Mr. Levy, followed Petey’s gaze and was about to respond, when the sheet snapped in half and fell back to the ground. The crew members scrambled to avoid being hit, and all escaped unharmed.
“Good eye, Petey. Why don’t you go help them?”
Petey nodded with a smile and walked over to the crew. He explained, “You need an extra support in the middle of the sheet, otherwise it creates too much pressure. The pressure is what caused the first sheet to break.”
The rest of the afternoon passed quickly, as Petey assisted the crew with placing the stucco sheets along the frame. The crew members all respected Petey and by the end of the day were asking for his help over Mr. Levy’s.
Petey couldn’t believe, it was already quitting time.
“Bye, Mr. Levy, thank you,” Petey called as he walked out of the fenced yard.
“See you in the morning, Petey. You did excellent today. You will be surveying your own construction site in no time.”
Petey smiled and walked home. He could not wait to tell his siblings about his adventures. I like this job a lot. I can’t wait to go back tomorrow.
I’m excited to announce that my next book, Megan’s Journal is now on Amazon!!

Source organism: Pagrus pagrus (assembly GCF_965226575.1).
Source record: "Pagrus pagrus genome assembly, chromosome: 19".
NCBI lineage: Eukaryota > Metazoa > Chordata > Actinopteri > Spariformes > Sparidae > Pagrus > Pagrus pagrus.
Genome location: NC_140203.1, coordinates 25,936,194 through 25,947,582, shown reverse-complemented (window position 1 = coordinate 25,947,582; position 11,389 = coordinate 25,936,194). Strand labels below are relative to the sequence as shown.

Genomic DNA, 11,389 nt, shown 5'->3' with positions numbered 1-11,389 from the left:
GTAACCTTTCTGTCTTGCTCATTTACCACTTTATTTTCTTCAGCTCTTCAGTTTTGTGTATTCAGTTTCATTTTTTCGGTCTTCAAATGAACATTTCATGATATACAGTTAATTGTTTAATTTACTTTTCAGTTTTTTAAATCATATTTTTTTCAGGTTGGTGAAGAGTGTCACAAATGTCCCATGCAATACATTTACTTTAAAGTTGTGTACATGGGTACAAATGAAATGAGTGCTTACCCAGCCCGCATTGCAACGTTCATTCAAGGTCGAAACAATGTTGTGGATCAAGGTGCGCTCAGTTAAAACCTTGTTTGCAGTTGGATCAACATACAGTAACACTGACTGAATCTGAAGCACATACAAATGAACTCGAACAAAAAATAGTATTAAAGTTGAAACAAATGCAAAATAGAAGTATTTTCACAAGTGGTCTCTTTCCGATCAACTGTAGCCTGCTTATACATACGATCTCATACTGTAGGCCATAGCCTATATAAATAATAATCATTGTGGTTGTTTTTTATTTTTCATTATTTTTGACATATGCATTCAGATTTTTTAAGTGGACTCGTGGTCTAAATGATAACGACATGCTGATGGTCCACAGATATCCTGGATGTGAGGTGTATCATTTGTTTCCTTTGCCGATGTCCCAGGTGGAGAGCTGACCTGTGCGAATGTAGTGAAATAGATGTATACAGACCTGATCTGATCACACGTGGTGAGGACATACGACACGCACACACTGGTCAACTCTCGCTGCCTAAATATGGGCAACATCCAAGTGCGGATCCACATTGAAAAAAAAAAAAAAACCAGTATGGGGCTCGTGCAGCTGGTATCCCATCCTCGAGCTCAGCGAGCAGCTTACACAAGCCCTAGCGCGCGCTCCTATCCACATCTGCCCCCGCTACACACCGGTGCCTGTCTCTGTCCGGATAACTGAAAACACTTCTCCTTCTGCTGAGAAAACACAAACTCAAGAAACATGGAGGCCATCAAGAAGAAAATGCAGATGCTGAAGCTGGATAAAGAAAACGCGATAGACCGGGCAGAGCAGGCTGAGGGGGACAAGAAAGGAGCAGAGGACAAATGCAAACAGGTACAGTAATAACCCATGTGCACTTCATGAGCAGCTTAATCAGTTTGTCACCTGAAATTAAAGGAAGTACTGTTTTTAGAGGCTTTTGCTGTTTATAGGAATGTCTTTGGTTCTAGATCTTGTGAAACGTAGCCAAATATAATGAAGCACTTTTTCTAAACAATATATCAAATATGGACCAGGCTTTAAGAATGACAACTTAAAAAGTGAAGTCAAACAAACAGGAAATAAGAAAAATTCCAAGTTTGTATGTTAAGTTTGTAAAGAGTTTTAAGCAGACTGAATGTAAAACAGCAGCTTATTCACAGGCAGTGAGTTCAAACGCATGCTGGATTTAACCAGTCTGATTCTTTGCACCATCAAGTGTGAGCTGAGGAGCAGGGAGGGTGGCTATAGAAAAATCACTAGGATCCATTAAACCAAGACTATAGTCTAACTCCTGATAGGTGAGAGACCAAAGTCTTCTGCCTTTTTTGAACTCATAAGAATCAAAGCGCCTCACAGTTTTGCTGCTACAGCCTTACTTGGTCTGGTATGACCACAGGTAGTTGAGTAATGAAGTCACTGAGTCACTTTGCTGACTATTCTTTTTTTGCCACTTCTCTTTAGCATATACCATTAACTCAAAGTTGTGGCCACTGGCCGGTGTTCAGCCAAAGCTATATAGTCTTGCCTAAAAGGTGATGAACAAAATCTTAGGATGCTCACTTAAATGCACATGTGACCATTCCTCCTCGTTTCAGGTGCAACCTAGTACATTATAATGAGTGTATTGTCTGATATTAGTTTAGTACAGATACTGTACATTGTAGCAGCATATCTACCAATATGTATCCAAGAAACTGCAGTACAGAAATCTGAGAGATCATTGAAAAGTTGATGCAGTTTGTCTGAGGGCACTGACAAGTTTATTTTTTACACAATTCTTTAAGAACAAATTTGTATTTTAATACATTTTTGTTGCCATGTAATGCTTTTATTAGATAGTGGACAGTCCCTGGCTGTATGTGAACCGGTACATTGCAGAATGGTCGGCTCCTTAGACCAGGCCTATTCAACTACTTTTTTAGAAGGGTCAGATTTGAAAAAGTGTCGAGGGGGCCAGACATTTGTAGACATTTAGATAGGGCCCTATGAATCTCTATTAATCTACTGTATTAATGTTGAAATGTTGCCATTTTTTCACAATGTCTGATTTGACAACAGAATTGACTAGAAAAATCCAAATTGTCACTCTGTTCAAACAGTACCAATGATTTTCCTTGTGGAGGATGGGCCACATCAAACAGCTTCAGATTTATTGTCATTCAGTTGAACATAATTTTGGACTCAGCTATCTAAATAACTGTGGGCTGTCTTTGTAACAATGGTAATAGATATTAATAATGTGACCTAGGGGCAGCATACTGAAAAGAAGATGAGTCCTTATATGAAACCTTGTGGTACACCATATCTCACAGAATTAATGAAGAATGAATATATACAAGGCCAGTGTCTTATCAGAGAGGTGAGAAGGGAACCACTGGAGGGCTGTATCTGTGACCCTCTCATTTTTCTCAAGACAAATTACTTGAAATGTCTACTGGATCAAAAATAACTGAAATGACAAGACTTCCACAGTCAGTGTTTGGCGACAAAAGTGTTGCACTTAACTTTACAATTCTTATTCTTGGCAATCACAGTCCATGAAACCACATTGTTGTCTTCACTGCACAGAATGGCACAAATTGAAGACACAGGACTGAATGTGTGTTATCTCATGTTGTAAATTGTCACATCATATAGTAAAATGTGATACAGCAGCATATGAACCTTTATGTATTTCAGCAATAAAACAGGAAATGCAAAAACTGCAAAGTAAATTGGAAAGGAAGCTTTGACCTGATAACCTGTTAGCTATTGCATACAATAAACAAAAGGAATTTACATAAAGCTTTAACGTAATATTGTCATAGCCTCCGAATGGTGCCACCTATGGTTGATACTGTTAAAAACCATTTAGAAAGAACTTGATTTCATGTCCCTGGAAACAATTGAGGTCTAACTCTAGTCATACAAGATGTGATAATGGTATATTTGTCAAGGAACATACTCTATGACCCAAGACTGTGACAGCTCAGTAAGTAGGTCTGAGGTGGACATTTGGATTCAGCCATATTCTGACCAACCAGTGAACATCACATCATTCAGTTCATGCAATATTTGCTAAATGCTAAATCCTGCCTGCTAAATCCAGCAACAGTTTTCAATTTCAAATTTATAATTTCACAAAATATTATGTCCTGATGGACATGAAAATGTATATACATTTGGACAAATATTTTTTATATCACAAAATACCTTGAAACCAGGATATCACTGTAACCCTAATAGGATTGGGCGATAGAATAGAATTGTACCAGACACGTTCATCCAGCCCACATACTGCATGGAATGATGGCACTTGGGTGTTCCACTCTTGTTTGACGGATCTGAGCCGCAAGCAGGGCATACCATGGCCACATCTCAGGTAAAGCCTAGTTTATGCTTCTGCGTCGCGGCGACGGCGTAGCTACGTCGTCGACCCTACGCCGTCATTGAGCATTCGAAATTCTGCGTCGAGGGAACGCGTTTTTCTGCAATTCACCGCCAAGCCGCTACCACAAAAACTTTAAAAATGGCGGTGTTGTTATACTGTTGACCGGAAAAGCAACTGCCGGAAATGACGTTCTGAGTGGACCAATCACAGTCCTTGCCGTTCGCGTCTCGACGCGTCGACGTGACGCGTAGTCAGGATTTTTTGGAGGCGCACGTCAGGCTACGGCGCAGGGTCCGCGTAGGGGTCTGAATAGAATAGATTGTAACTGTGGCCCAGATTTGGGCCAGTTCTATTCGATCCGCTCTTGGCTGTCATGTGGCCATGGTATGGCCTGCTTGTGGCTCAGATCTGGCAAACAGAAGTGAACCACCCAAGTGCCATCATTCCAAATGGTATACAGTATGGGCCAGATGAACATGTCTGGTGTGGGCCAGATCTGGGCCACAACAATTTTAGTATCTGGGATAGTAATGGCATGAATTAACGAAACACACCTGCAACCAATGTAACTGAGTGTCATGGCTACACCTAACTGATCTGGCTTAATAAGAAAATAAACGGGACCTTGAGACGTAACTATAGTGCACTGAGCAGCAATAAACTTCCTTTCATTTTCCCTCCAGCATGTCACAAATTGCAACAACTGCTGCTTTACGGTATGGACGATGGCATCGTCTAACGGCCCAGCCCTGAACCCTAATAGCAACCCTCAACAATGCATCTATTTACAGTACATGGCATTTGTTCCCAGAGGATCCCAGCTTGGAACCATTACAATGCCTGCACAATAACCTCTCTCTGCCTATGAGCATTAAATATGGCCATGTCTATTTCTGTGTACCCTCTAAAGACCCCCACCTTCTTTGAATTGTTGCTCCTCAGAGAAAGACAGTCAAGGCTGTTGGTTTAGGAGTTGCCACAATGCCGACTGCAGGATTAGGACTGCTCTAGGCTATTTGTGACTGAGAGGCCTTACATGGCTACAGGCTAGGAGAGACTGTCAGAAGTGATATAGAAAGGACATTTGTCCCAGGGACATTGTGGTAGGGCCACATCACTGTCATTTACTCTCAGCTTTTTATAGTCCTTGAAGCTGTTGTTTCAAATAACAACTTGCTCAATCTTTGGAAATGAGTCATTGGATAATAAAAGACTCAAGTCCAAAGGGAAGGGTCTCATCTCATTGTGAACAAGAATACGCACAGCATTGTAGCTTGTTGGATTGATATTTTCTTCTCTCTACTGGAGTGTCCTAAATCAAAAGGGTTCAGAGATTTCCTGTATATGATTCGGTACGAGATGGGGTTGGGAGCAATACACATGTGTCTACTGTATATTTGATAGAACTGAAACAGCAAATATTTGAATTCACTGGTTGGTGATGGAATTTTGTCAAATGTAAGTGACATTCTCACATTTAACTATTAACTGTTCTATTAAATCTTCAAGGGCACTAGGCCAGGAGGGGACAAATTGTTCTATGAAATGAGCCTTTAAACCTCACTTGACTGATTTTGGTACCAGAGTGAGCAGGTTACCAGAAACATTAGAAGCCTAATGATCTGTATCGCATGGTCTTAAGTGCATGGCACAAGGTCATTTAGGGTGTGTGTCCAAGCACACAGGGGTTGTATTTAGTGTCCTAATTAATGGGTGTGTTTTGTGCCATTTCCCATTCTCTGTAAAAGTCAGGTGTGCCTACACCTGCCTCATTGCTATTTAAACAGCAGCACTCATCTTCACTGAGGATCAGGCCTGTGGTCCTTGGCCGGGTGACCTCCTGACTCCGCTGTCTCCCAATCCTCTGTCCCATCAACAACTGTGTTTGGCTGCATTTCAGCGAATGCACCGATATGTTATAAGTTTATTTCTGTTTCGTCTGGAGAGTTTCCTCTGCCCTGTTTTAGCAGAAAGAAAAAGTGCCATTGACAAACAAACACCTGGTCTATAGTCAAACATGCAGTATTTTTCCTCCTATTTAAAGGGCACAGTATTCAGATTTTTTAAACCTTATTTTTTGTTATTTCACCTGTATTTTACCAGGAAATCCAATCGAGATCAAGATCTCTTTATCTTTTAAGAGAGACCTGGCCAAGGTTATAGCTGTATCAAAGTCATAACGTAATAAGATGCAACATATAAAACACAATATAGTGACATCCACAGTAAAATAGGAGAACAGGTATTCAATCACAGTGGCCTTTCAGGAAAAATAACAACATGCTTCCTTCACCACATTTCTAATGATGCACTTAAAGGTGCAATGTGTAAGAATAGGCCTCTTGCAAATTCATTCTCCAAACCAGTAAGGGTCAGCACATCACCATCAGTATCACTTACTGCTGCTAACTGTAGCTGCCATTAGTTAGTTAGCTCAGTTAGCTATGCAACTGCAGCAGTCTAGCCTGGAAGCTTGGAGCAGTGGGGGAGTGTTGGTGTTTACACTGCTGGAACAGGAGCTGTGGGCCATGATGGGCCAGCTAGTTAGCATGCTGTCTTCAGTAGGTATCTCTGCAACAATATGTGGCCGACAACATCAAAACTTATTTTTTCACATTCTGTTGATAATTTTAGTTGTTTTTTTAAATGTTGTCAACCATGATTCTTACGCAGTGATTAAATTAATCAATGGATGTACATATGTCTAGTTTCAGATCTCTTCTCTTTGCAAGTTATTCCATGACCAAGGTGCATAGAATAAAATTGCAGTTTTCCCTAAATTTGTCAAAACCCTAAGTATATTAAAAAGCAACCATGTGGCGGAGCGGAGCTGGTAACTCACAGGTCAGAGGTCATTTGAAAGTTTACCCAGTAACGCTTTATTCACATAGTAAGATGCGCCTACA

Here is a preview of Megan’s Journal:
Many readers have asked,
“How did Megan know how to care for her kittens at the various stages of
Megan’s Journal documents her munchkin’s grown from helpless one-day-old
kittens to very active six-month-olds. It includes antidotes of their many
playful antics along with Megan’s internet research on kitten development. It
also follows Megan’s personal growth as she proves to her parents that she can
handle the responsibility of a pet. Megan learns that there is much more to
having a pet than just petting and playing with them. Megan doesn’t mind the
endless cycle of feeding schedules, vet visits, homework, household chores, and
pet sitting jobs because she loves her kittens with all her heart!
Megan’s Journal includes over 30 color photos of the author’s real life
kittens that inspired her Megan’s World book series.
Two-year-old, Gizmo had graduated from CAT-U last Saturday. Now only one week later, he was headed to his first rodeo with All City Rodeo.
Gizmo saw the arena ahead and ran to greet his new boss.
“Good Morning, Mr. Buck.”
“Hello there, Gizmo. Are you ready for your first rodeo?” Mr. Buck responded.
“Yes, sir,” Gizmo said puffing out his grey chest in excitement.
Mr. Buck led Gizmo and the others through the crowded arena to the riders area.
After talking with the cat at the registration table, Mr. Buck returned with the riding times for each of them.